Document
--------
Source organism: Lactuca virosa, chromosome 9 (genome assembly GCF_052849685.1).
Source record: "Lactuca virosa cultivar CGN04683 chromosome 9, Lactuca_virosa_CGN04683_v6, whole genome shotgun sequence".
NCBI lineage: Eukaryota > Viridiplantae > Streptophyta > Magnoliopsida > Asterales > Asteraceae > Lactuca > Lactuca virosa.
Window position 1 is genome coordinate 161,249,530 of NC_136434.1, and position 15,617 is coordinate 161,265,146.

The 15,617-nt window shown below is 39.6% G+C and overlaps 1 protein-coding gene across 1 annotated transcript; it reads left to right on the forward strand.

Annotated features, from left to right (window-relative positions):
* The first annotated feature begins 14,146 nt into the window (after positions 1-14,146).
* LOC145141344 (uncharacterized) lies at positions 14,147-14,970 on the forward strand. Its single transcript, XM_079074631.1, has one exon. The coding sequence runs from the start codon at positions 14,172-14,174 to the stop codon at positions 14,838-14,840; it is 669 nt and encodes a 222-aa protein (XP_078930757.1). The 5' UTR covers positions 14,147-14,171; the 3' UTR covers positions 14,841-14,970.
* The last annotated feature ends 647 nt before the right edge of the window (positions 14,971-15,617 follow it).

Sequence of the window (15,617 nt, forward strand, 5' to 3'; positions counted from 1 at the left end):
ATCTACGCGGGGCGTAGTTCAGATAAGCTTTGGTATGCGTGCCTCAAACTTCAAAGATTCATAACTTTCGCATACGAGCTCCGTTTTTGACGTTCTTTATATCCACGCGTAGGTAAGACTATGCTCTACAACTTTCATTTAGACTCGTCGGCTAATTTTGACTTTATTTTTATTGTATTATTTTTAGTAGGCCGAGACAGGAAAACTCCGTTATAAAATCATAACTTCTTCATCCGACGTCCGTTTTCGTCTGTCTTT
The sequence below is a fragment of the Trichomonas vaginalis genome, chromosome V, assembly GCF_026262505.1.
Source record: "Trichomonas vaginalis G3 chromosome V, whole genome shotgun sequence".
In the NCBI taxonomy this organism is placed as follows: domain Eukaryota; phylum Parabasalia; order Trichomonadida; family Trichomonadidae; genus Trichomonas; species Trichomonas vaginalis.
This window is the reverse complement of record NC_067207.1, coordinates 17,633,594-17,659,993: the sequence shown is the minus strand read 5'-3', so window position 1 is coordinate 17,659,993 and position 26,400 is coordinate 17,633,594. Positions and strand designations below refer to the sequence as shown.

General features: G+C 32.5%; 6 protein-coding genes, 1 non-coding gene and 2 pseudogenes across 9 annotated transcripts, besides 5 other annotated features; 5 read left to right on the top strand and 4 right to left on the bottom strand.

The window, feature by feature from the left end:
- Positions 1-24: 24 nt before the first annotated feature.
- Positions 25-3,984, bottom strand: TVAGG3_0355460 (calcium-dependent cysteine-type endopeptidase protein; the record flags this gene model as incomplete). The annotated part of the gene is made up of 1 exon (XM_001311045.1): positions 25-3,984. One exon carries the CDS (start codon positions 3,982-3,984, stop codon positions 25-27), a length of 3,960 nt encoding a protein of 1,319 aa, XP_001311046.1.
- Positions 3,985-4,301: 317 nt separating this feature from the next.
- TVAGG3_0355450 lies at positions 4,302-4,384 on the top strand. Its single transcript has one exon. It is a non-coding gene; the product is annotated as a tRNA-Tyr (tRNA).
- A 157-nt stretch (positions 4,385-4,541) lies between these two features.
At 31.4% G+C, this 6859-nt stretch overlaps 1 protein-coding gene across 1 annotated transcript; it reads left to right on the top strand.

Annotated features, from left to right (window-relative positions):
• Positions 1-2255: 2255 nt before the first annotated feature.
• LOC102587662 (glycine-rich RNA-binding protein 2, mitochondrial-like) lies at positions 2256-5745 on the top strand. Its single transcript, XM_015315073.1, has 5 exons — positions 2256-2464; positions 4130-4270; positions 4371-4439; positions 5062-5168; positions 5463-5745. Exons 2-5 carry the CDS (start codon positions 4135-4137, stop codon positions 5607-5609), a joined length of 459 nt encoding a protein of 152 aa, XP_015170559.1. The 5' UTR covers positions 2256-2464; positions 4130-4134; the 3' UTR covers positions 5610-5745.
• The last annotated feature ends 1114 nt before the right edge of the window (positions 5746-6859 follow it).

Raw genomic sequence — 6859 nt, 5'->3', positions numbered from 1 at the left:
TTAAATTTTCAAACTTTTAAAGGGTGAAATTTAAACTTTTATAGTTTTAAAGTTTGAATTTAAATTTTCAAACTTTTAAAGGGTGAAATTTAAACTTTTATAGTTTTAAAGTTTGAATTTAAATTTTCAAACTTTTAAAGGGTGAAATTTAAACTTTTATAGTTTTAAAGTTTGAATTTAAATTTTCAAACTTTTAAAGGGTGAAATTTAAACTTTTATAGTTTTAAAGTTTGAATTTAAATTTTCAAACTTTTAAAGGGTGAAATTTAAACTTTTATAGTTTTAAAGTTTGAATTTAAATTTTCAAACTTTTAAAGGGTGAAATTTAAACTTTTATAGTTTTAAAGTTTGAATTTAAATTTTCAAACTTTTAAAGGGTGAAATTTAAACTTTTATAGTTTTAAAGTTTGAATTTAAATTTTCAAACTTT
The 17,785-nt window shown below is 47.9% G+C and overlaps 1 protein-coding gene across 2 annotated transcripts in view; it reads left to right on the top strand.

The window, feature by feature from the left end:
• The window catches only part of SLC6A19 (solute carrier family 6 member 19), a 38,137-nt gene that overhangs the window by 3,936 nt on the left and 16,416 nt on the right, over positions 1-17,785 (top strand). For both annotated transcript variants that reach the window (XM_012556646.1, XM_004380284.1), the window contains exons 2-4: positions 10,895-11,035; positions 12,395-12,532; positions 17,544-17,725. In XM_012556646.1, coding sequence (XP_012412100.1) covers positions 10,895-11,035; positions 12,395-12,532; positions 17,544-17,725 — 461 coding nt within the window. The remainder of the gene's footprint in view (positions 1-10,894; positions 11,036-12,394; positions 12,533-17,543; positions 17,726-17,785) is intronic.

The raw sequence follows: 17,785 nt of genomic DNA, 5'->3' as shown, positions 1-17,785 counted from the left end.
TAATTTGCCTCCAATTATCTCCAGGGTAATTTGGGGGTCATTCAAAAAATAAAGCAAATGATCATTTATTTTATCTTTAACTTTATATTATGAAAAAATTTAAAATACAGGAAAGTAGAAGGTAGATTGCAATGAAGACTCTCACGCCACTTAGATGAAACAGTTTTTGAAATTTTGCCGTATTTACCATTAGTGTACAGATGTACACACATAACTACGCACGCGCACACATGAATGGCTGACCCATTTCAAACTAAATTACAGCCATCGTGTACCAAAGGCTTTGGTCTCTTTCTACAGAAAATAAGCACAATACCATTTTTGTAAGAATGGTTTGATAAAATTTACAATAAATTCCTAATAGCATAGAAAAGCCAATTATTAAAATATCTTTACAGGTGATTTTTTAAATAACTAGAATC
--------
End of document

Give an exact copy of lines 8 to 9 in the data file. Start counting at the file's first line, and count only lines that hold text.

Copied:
* LOC145141344 (uncharacterized) lies at positions 14,147-14,970 on the forward strand. Its single transcript, XM_079074631.1, has one exon. The coding sequence runs from the start codon at positions 14,172-14,174 to the stop codon at positions 14,838-14,840; it is 669 nt and encodes a 222-aa protein (XP_078930757.1). The 5' UTR covers positions 14,147-14,171; the 3' UTR covers positions 14,841-14,970.
* The last annotated feature ends 647 nt before the right edge of the window (positions 14,971-15,617 follow it).